Monolith by Monoprice 13-Inch THX Ultra Certified Subwoofer Review

Build Quality
PRICE $1,700

Reference-level extension and output
Exceptionally flat, controlled response through crossover octaves
THX Ultra Certified
No auto-EQ/correction or remote control
Very big and heavy
No pass-through outputs

Monolith by Monoprice's 13THX is huge, heavy, and lacks the convenience of app-controlled on-board automated EQ and curve-selection. But if you have more-than-generous space and budget, it's all the subwoofer you or anyone else will ever need.

Got bass? I do. Boy, do I ever: Monolith by Monoprice's newest THX Ultra Certified 13-inch behemoth. You might think that a "13-inch" sub would be just a bit bigger than a typical 12-inch job, maybe 15 or 16 inches wide, and perhaps as heavy as 70 or 80 pounds. Think again.

The 13THX (what I'm calling it since Monolith's sub does not appear to have a name per se) is roughly 20 x 24 x 29 inches (WxHxD) and tips the scales at a svelte 153.2 pounds. And that's the "little one." There's also a companion 16THX—yes, with a 16-inch driver—that weighs 176 pounds. The new THX Certified subs, like the rest of the Monolith line of subwoofers, speakers, and components, comes from Monoprice, the direct-marketer that started out with cable and computer accessories but has grown into a giant seller of all things audio and much more.

Subwoofers, like all loudspeakers, are in effect pumps: they don't move air very far, but move it they must in order to induce the airborne vibrations that we hear as sound. The lower the frequency the more the work involved, and much as with piston engines (another sort of pump) there are few substitutes for cubic inches. (Few, but not none: equalization, amplifier power, and extreme driver throw can in combination do the trick, up to a point.)

A bigger diaphragm interfaces with more air molecules, and thus has a huge advantage in efficiency, in the physics sense, over a smaller one. (This should not be confused with loudspeaker sensitivity, even though the two terms are often bandied about interchangeably.) A 13-inch circle has 15 percent more area than a 12-inch one, which suggests why Monoprice bumped its newest Monolith sub up that one mere inch.

Otherwise, the 13-inch transducer developed for the 13THX has all the features you'd want in a sub-purposed cone driver. These include a very long-throw suspension, with an impressive claimed 90mm peak-to-peak; a vented cone and "spider," the first to equalize air pressure on both sides of the diaphragm, enhancing linearity, and the second to help cool the voice-coil, increasing power handling; a purpose-modeled magnet structure incorporating dual aluminum shorting rings (these help focus magnetic flux to increase sensitivity and reduce eddy currents to lessen distortion). It's a massive driver, obviously manufactured with care and weighing some 60 pounds all by its lonesome.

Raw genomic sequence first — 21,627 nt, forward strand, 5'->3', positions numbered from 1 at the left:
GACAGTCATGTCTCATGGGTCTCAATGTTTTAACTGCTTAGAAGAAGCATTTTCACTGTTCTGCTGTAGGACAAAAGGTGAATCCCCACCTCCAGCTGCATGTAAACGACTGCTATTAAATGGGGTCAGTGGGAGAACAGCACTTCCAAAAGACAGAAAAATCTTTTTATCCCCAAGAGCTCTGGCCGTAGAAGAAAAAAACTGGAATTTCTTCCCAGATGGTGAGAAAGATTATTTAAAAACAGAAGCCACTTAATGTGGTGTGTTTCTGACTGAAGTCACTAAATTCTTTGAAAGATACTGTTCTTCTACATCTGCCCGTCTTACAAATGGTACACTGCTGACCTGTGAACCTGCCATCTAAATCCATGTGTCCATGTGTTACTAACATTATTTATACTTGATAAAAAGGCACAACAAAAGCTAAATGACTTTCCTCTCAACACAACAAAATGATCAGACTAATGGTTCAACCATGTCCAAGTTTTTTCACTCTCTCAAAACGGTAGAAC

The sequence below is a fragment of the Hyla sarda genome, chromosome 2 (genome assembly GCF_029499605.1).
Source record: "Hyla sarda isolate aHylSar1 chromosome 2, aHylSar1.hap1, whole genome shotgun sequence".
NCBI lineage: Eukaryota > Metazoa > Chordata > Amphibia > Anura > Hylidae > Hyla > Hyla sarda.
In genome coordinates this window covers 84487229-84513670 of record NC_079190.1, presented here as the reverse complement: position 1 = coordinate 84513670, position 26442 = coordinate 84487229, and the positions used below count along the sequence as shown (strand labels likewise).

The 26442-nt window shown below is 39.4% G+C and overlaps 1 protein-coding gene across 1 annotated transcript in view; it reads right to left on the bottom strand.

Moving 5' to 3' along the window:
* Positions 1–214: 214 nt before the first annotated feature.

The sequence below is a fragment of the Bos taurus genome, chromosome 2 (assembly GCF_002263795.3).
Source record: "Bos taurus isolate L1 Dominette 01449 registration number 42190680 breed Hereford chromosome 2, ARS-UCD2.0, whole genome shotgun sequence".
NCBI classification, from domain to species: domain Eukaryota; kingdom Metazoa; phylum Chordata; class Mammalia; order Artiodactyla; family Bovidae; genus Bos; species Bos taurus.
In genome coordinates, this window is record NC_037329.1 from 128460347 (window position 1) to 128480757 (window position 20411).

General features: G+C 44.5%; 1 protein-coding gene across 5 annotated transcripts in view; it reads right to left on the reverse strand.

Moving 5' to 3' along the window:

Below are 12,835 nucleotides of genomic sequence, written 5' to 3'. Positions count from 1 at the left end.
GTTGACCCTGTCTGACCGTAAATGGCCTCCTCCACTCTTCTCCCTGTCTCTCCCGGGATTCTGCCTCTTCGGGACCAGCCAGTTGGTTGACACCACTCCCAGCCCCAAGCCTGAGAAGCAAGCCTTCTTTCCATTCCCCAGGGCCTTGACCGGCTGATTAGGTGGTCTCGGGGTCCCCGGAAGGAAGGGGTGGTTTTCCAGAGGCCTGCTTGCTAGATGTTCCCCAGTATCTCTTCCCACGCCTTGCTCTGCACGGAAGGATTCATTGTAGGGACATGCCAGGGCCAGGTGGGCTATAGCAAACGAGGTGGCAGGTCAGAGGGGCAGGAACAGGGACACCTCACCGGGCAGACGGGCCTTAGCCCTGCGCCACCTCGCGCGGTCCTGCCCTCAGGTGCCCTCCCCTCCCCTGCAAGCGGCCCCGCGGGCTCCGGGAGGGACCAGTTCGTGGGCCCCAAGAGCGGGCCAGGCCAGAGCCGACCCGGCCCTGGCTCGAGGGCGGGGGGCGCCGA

The box is made from HDF—high-density fiberboard—as opposed the to the much more common MDF. According to Monoprice, this in combination with internal bracing yields a stiffer, less resonant enclosure. (And did I mention heavier?) There are three huge ports, flared at both ends to reduce the turbulence that can plague big subs, and these are equipped with equally big foam plugs. The plugs can be retained or removed in any combination, yielding an effective choice of four alignments. (In general, a sealed box rolls off sooner but more gradually, and is usually flatter around the roll-off point.) The on-board amplifier is of course a class-D design, for which Monoprice boasts 2 kilowatts steady-state and 3,800 watts peak. The whole is finished in an undistinguished-but-nice matte black. (Monoprice's webpage lists this as "Black Ash," but there's absolutely no visible woodgrain. Instead, it's a sort of an eggshell finish that I quite liked.) Oh yeah, there's also a "floating" grille, which is a fairly massive thing in itself. I examined it, tried it on, and then put it back in the box.

I'll spare you the gory details of wrestling the 13THX out of its massive carton and into place, except to say it took three of us, two of whom came through the experience just fine. I located the sub in the usual spot, one long since-established as the optimum floorspace to yield the smoothest—or at least, least-egregiously peaky—response from any subwoofer in my room. This put it alongside the front-right speaker and a few feet out from the wall, where it absolutely dwarfed everything else.


Hookup required just the supplied IEC power cord and the existing long RCA interconnect from my preamp/processor. Monolith's sub includes both balanced XLR and unbalanced RCA stereo inputs (summing, of course, internally), but I stuck with unbalanced. Why? Unless you live in an airport control tower (for radio-frequency rejection), or in an anechoic chamber where you can hear the 2 or 3 dB additional dynamic range it may (repeat: may) deliver, balanced audio connections are just for show.

With no remote control, wireless connectivity, or app-controlled EQ on Monolith's sub, its control panel is surprisingly plain. Three knobs continuously control Level, Crossover (frequency), and Phase, and three switches toggle crossover enable/disable, two EQ options, and auto-on/off power.


sirwilliamlee's picture

a rebranded SVS?

kanetracy's picture

The control panel of Monolith's sub is shockingly simple, lacking features like a remote control, wifi connectivity, or an app-controlled equalizer.
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